Blues City Cultural Center, a non-profit 501(c)3 performing and visual arts organization, was founded by Levi and Deborah Frazier in 1979. Since its inception over 35 years, its primary mission has been to use the stage and other venues as platforms to enlighten, empower and transform lives. BCCC believes the foundation for change can be found in artistic endeavors that ultimately help people discover new ways of engagement, expression and self-determination. Our theatrical performances feature Talk-Back, a post-performance discussion designed to provoke further thought and dialogue about the production while enhancing the audience’s relationship to the work, the cast and creative team, and panelists and scholars. In viewing the arts as an inclusionary intergenerational process, BCCC provides a space in which artists and audiences can collaborate in an exploration of varied mediums that broaden the spectrum of creative arts, particularly among underserved marginalized populations. Our signature outreach and education programs—Seek to Serve, Hope Day Zone, Sew Much Love, and Peace in the House—resonate across cultures and generations by fostering dialogue, understanding and acceptance. Whether our work increases human capacity, explores issues of homelessness and poverty, facilitates conflict resolution, or provides opportunities for creative expression, it celebrates the human spirit and adds voice to our shared experiences and common humanity.



Levi Frazier, Jr.

Whether acting on a stage, writing a script, or directing a production, Levi Frazier Jr. has devoted the majority of his life to theatre. As co-founder and managing director of Blues City Cultural Center, his artistic career parallels the development and growth of theatre in Memphis. Having written over twenty-five plays, his work has been produced all over the country including New York, Chicago, Miami, Austin, and Hollywood. A Tribute to Richard Wright was produced by invitation at the Sorbonne in Paris for the African-Americans and Europe International Conference. Down on Beale Street had a run off-Broadway at the Richard Allen Center in New York. As an actor, he appeared in Walking Tall II, The Firm, The Chamber, Her Hidden Truth, The Mississippi and numerous national commercials and industrial training films. Levi is recipient of the Germantown Arts Alliance Literary Award and the Southern Writers Project Fellowship from the Alabama Shakespeare Festival.  His work on Ira Aldridge, a 19th century African American actor, will be archived at the Moorland-Spingarn Research Center at Howard University. In addition to his work in theatre, Levi is an associate professor at Southwest Tennessee Community College in the Communications, Graphic & Fine Arts Department.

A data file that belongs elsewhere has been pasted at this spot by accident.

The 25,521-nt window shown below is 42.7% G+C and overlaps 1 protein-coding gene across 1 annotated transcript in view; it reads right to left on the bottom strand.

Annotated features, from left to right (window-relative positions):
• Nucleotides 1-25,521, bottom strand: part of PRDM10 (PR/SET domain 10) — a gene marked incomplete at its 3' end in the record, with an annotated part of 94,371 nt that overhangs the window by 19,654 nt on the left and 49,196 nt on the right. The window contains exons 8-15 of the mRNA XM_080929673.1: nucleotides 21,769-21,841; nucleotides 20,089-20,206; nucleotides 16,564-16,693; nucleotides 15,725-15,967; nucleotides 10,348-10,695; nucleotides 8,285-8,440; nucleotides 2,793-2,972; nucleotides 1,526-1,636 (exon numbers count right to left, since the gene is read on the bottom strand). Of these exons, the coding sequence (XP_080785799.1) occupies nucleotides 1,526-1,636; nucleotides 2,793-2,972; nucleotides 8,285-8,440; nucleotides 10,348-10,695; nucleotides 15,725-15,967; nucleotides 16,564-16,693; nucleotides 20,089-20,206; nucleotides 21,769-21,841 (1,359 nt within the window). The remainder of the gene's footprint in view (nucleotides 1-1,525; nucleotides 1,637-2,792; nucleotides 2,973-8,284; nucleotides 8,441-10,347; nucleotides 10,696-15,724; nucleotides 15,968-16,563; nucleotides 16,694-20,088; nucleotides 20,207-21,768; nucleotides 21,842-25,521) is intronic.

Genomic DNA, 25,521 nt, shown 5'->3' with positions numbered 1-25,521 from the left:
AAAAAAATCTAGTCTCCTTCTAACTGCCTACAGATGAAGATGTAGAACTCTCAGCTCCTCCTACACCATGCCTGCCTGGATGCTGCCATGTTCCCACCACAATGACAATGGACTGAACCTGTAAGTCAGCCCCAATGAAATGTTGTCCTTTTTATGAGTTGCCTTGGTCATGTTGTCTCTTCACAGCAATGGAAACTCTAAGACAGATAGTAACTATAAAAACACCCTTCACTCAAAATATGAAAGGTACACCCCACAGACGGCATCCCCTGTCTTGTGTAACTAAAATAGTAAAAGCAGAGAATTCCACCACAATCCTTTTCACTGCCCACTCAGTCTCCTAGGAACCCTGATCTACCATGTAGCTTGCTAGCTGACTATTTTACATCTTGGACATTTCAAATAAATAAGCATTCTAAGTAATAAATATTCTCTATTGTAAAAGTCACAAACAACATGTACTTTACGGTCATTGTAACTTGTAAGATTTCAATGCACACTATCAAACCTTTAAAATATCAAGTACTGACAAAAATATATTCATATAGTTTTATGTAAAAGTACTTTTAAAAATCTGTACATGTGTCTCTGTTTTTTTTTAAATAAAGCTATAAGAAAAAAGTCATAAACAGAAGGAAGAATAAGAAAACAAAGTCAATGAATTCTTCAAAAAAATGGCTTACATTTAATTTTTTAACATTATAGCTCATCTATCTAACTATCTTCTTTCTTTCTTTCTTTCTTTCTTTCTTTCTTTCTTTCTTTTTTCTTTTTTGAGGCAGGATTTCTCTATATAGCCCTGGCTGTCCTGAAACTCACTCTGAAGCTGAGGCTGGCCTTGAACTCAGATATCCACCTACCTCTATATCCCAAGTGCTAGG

Deborah Frazier

When Deborah Frazier co-founded Blues City Cultural Center over 35 years ago, she envisioned a company whose creative works added an authentic voice to Memphis theatre. As BCCC project director, she focuses her efforts on ensuring that their work engages and empowers underserved populations throughout the Mid-South. As the co-creator of BCCC Signature Programs, she has introduced hundreds of individuals to the arts whereby they can improve their quality of life through creative expression. Deborah is also an accomplished actress, director and playwright. Knight Songs, a compilation of the works of poet Etheridge Knight, toured state prisons as a project of the Tennessee Commission for the Humanities. WHO AM I? For Women Who Have Seen the Rough Side of the Mountain, which illuminates homelessness among women, was presented at a national women’s theatre festival and at Southwest Tennessee Community College. Recently, she received the Gyneka Award from the Women’s Theatre Festival of Memphis for her work.


2 of 6 living legends

Deborah and Levi Frazier were selected as two of six living legends of African American theatre in Memphis. The other honorees included Erma Clanton, Ruby O’Gray, Tony Horn ….





Accolades & Ovations

Over the past 35 years, we have had the good fortune to work with numerous artists. At times, we stood on each other’s shoulders and lifted as we climbed. To these artists and multitudes of supporters, THANK YOU.

Akiba Shabazz, Harold Gentry, Ron Parker, Gregory Boyd, Pat Gill, Martron Gales, Marshall Jacks, Etheridge Knight, Quincy McKay, Jon Wilson, Michael Sanders, Danny Drew, Naomi Dyson, Shep Wilburn, Herman Morris, Veronica Coleman Davis, Gia Eaton Broadway, Daryl Williams, Marilou Awiakta, Naomi Moody, Rose Flenorl, Joanna Redmond, Gary Rowe, Ralph Allen, Nokie Taylor, Stoy Baily, David Yellin, Wilson Clayton, Kpe Abioto, John Sullivan, James Thompson, Harold Thompson, Dr. Brenda Morris, Kimberly Yarborough, Ardia Cunningham, Jim Palmer, Jo Lynn Palmer, Drs. Jebose and Theresa Okwumabua, Bennie Nelson, Etta Johnson, Yvonne Robinson Jones, Bill Jones, Brenda Bell, Mark Bell, Michael Dyer, Ron Gephart, Jesse Lee, Wood Bell, Willie Covington, Martha Perine Beard, June Spencer, Ronald Cunningham, Lemuel Osborne, Cato Walker, Ekundayo Bandele, Willard Pugh, Glenn Sessoms, Rudy Garner, and Chuck Patterson.